There Isn’t a Shortcut to the Top

Good college basketball players are often persuaded not to turn pro during their junior years because, once they start professional basketball, they are expected to play regularly and will miss the chance to get extensive coaching and work on their fundamentals. Instead, they are encouraged to stay for another year at college and bear the opportunity costs.

Likewise, a sound understanding of the fundamentals of a business and worthwhile operating experience cannot be skipped.

The Fast Track to the Top May Look Attractive

Beware of the Shortcut to the Top Organizations are full of young high-performers who seem to have the right pedigree, are sharp and ambitious, and have impressed their managers with some early achievements. As soon as they have “proved” themselves, HR succession programs tend to fast-track high potentials to the next challenge even if they are not entirely prepared, thus unintentionally setting them up for stressful transitions, bitterness, or eventual failure.

In many instances, young employees are so determined to move up the corporate ladder quickly that they don’t remain in one position long enough to master the right skills and learn from mistakes. They thereby risk accumulating a very large gap in their knowledge and skills.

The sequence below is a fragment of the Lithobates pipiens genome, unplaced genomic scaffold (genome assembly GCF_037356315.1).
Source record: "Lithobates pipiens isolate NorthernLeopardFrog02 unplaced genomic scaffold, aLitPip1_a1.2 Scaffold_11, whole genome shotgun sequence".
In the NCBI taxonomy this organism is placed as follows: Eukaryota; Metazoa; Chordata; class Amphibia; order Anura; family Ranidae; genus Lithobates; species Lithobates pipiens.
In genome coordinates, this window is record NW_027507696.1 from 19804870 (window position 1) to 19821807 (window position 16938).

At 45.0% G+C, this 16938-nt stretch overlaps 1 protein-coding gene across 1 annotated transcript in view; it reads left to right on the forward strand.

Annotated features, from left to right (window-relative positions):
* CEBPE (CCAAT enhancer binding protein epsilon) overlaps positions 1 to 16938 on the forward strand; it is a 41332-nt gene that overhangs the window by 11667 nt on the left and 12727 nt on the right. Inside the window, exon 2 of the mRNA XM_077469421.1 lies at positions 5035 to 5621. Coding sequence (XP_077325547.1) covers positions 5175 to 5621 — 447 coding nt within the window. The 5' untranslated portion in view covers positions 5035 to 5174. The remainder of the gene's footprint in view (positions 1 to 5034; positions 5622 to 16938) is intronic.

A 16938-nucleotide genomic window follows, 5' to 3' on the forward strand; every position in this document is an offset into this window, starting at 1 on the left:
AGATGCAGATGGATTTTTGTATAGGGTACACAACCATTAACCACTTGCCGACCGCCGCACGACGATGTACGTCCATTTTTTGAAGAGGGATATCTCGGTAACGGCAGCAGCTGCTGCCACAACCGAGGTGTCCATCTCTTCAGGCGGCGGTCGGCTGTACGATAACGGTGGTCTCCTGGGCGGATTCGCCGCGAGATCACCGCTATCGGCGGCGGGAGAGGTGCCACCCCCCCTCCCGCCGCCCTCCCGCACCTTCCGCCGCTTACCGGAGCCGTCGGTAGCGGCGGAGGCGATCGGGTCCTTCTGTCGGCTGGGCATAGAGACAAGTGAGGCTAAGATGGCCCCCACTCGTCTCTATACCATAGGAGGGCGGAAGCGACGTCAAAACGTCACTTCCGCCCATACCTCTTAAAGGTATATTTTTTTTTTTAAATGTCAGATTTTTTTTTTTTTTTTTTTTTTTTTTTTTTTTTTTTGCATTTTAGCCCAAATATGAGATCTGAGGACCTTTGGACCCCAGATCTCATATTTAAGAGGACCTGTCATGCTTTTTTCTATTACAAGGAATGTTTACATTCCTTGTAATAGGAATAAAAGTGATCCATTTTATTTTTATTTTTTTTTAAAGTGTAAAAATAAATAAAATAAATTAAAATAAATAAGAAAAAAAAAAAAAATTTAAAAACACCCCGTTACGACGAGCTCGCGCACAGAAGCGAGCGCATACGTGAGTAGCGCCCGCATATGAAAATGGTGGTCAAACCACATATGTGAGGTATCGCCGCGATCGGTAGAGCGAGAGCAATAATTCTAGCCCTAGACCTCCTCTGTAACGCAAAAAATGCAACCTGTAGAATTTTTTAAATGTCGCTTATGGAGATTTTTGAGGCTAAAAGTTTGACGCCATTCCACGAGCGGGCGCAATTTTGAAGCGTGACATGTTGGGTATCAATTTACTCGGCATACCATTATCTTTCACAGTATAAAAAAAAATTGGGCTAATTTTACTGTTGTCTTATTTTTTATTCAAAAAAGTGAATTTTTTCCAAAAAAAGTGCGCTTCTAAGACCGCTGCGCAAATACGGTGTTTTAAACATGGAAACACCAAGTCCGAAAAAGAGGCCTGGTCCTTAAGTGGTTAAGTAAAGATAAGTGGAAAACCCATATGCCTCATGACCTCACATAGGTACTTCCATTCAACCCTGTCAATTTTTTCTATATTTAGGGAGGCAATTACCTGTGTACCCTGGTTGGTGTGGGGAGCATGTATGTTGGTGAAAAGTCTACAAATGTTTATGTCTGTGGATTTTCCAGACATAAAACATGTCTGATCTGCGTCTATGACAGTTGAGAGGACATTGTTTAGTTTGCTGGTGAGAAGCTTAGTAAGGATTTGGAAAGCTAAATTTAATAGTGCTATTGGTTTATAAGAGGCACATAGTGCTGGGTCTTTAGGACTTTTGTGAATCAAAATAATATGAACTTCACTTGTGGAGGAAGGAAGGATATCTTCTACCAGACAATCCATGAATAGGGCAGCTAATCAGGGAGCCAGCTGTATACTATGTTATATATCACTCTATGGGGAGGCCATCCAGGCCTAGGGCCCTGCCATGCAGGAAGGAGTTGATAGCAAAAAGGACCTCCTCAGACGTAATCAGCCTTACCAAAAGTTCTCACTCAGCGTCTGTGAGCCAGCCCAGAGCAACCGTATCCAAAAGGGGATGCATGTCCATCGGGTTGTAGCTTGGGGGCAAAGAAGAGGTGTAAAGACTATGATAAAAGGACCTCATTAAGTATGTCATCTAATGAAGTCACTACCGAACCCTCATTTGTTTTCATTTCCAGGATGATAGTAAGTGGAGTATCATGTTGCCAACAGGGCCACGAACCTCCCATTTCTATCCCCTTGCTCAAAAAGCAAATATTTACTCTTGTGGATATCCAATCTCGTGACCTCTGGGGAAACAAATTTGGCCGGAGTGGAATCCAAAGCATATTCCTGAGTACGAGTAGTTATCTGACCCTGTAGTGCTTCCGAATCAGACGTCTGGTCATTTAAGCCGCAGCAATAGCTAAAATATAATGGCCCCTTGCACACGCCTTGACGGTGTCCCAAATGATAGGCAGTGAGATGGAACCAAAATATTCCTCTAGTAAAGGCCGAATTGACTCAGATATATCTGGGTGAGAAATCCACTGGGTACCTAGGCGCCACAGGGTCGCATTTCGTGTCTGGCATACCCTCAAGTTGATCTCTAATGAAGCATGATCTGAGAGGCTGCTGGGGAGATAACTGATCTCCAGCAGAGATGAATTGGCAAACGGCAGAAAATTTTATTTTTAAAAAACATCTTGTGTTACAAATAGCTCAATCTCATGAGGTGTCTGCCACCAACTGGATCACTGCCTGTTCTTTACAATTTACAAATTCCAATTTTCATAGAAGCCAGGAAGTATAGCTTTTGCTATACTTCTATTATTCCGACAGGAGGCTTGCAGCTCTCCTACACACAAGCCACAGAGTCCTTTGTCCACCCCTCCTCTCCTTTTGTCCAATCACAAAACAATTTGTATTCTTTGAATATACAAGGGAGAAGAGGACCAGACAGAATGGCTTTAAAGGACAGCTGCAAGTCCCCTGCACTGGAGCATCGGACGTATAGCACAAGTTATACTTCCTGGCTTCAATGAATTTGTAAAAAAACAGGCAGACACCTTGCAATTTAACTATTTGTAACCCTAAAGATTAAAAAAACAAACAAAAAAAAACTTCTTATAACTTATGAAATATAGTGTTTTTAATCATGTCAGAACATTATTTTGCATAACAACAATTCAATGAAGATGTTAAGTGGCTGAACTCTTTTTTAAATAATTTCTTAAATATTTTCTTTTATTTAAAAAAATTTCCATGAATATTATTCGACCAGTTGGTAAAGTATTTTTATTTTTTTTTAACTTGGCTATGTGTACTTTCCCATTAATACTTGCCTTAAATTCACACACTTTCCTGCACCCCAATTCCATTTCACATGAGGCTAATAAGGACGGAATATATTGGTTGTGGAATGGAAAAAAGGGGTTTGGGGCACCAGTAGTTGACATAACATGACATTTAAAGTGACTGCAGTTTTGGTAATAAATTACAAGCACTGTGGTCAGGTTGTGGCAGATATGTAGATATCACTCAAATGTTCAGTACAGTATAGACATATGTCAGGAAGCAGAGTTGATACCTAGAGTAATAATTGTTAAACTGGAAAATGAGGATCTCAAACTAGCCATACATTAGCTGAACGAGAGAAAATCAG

Idea for Impact: Work on the Fundamentals as You Build a Career

Before making your next career move, perform a realistic self-appraisal and consider how the move may support or impede your longer-term goals. See my previous article for a list of questions to assess your chance of a promotion or a lateral move.

One of the most important skills for career success is the ability to synthesize business requirements and adjust your management approach to the conditions at hand. Each new responsibility should involve an incremental challenge that requires new learning, new approaches, and a chance to demonstrate improvement in your managerial judgment. As a career coach, I recommend staying in one position for one or two business cycles to adequately learn about the nature of the business, test fresh approaches, impact the business, and get feedback on your work.

Furthermore, not all career moves need be up the ladder. Even though most careers follow an upward trajectory, many successful careers consist of a mixture of lateral and upward career moves, each with additional responsibilities or opportunities to build experiences in different market, product, or geographical contexts with prospects for promotion in the future.

Article by Nagesh Belludi, RightAttitudes